At the second stage, S/H 120 samples and holds residue V_{res(1)}, and then the residue moves to subADC 122 and to subtractor 124. SubADC 122 converts the residue into a digital code segment D_{2 }as a second approximation of the analog input. As with subADC 112, subADC 122 may also have, for example, two decision levels v_{21 }and v_{22}, where v_{ij }is the jth decision level for the ith stage, that divide the input range into three sections, s_{21}=[−1, v_{21}), s_{22} =[v _{21}, v_{22}), and s_{23}=[v_{22}, 1], where s_{ik }is the kth section for the ith stage. The three sections, s_{21}, s_{22}, and s_{23}, correspond to three values, for example, 00, 01, and 10, respectively. The code segment D_{2 }moves to latch 128 a and to subDAC 126, which converts the digital D_{2 }back to analog code d_{ik}. The subDAC may have three analog outputs, d_{21}, d_{22}, and d_{23}, where d_{ik }is the subDAC output corresponding to the kth decision level section of the ith stage. The subDAC output d_{ik }moves to subtractor 124. Subtractor 124 subtracts the subDAC output d_{ik }from the residue V_{res(1)}, to yield the residue V_{res(2)}. Amplifier 127 amplifies residue V_{res(2)}, and the residue is sent to the third stage.
Note that when the first stage processes the current input analog signal V_{i}, the second stage processes the residue of previous sample V_{i−1 }from the first stage, and the third stage processes the residue of sample V_{i−2 }from second stage. That is, the sequential stages simultaneously work on the residue from successively sampled inputs. By adding the appropriate number of latches 118 ac, 128 ab, 138 at the output of each stage, the code segments D_{1}, D_{2}, and D_{3 }are synchronized, forming a pipelined architecture. For example, during the period when the second stage processes residue V_{res(1)}, digital code D_{1 }from the first stage moves from latch 118 a to latch 118 b.
At the third and final stage, S/H 130 samples and holds residue V_{res(2)}, and then the residue moves to subADC 132. SubADC 132 converts the residue into a code segment D_{3 }as a third approximation of the analog input, and the data moves to latch 138. During this period, code segment D_{1 }from the first stage moves to latch 118 c, and code segment D_{2 }from the second stage moves to latch 128 b, such that the code segments from the same analog input are available to enter the calibrator 150 at the same period.
Code segments D_{1}, D_{2}, and D_{3 }form a predigital error correction code {D_{1}, D_{2}, D_{3}}. The predigital error correction code {D_{1}, D_{2}, D_{3}} may move to the calibrator 150, which formulates a transition voltage expression from the predigital error correction code and compares the transition voltage expression to a measured transition voltage value to generate calibrated values. The calibrated values may then be digitized and be used to obtain a corrected code. The ADC system 100 may use the corrected code as the final output of the ADC.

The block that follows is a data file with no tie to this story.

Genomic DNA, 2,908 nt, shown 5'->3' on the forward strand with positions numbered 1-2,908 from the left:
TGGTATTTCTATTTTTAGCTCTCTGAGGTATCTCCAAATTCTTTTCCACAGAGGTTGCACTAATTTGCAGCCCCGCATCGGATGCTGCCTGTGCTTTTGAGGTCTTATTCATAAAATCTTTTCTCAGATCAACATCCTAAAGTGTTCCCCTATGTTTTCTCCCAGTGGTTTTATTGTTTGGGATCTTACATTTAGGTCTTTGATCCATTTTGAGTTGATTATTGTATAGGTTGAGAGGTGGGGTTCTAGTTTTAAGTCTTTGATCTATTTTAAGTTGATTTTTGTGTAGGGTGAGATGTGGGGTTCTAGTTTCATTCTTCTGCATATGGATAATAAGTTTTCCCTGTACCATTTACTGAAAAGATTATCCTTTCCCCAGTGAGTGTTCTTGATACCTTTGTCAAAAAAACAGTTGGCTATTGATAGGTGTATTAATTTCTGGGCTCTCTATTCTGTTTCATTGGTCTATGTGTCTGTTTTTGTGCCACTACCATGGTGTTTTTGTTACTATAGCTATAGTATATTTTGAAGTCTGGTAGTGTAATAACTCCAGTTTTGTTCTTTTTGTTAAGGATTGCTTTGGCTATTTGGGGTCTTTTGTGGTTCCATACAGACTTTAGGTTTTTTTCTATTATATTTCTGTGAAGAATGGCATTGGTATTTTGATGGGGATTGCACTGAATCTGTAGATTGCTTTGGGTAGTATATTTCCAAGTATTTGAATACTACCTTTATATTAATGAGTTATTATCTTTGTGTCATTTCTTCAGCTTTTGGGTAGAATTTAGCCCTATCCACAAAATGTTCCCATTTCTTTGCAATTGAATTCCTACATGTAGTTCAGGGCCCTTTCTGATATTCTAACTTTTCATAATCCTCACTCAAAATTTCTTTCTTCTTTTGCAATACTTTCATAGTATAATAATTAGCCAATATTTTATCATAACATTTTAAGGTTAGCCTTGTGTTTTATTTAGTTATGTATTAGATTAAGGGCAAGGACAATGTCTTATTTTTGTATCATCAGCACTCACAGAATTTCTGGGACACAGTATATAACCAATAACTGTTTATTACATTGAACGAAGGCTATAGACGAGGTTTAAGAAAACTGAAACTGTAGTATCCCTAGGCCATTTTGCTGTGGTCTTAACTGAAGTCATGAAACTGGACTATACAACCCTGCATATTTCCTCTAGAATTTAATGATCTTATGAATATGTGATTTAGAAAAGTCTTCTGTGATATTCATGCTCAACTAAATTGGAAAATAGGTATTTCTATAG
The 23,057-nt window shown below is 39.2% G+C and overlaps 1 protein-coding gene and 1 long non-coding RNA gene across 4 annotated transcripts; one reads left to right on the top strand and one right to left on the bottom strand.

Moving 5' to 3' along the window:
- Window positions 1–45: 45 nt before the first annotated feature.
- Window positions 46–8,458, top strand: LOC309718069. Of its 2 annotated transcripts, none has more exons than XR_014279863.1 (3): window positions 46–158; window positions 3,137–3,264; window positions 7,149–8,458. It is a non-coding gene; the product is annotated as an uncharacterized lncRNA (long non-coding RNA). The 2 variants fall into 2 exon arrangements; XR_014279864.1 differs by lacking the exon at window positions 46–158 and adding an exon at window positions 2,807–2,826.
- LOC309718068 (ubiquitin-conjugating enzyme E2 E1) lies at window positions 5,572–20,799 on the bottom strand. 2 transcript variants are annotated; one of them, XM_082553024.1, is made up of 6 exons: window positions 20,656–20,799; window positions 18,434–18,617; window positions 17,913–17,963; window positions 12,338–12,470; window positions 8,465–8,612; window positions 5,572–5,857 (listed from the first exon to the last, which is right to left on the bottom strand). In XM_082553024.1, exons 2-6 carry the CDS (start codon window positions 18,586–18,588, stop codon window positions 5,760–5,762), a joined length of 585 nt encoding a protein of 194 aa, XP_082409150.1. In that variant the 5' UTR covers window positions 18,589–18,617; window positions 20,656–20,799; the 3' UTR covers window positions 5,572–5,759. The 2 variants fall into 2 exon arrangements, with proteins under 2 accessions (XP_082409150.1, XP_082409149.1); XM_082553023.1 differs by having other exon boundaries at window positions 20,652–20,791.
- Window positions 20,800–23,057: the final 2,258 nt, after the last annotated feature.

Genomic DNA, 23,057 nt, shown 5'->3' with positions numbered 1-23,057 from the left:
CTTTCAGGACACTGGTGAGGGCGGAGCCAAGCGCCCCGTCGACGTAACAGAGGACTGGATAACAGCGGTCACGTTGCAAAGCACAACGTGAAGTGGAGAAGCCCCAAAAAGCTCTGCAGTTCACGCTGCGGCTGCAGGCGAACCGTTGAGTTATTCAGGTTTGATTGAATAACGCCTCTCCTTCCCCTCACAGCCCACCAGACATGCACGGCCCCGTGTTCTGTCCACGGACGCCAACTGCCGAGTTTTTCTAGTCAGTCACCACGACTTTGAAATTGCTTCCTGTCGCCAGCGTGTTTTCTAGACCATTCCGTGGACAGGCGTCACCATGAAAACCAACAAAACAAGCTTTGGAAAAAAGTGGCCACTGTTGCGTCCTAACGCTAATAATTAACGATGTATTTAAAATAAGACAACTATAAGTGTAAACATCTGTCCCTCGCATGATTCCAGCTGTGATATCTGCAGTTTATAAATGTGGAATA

Table 1 summarizes the characteristics of the three stages:
TABLE 1  
1^{st }stage  2^{nd }Stage  3^{rd }Stage  
sections  [−1, ν_{11})  [ν_{11}, ν_{12})  [ν_{12}, 1]  [−1, ν_{21})  [ν_{21}, ν_{22})  [ν_{22}, 1]  [−1, ν_{31})  [ν_{31}, ν_{32})  [ν_{32}, 1] 
subADC  00  01  10  00  01  10  00  01  10 
subDAC  d_{11}  d_{12}  d_{13}  d_{21}  d_{22}  d_{23}  —  —  — 
Note that the third stage does not have any analog outputs, because it does not have a subDAC.
FIG. 2 is a flowchart demonstrating one embodiment of a method for calibrating data converters that may be used in accordance with the present invention. In general, in this embodiment, calibrated values are calculated from predigital error correction codes. The calculation of the calibrated values may be based on a data converter approximation of an analog input, given by the following Equation (1):
where d_{i }is the subDAC output corresponding to the ith stage, G_{1}, G_{2 }. . . G_{i−1 }are the gain up to (i−1)th stage, and ε is the final quantization error of the digital output. That is, the output is the sum of the subDAC outputs attenuated by the gain up to the previous stage, plus error. Due to circuit errors, the terms d_{i }deviate from their ideal values.
In this embodiment, calibrated values are determined using transition voltages. A transition voltage for a code is the minimum analog voltage input that produces the code. The transition voltage may be expressed by a linear combination of {right arrow over (d)}(n) and {right arrow over (v)}(n), where {right arrow over (d)}(n) is the set of subDAC output voltages d_{ik}, d_{ik }is the subDAC output corresponding to the kth decision level section of the ith stage, and where {right arrow over (v)}(n) is the set of all subADC threshold voltages v_{ij}, v_{ij }is the jth decision level for the ith stage. The expressions of the transition voltages in terms of the output and threshold voltages may be compared to measured transition voltages. The calibrated values are the best fit values of the output and threshold voltages determined by comparing the transition voltage expressions with the measured transition voltages.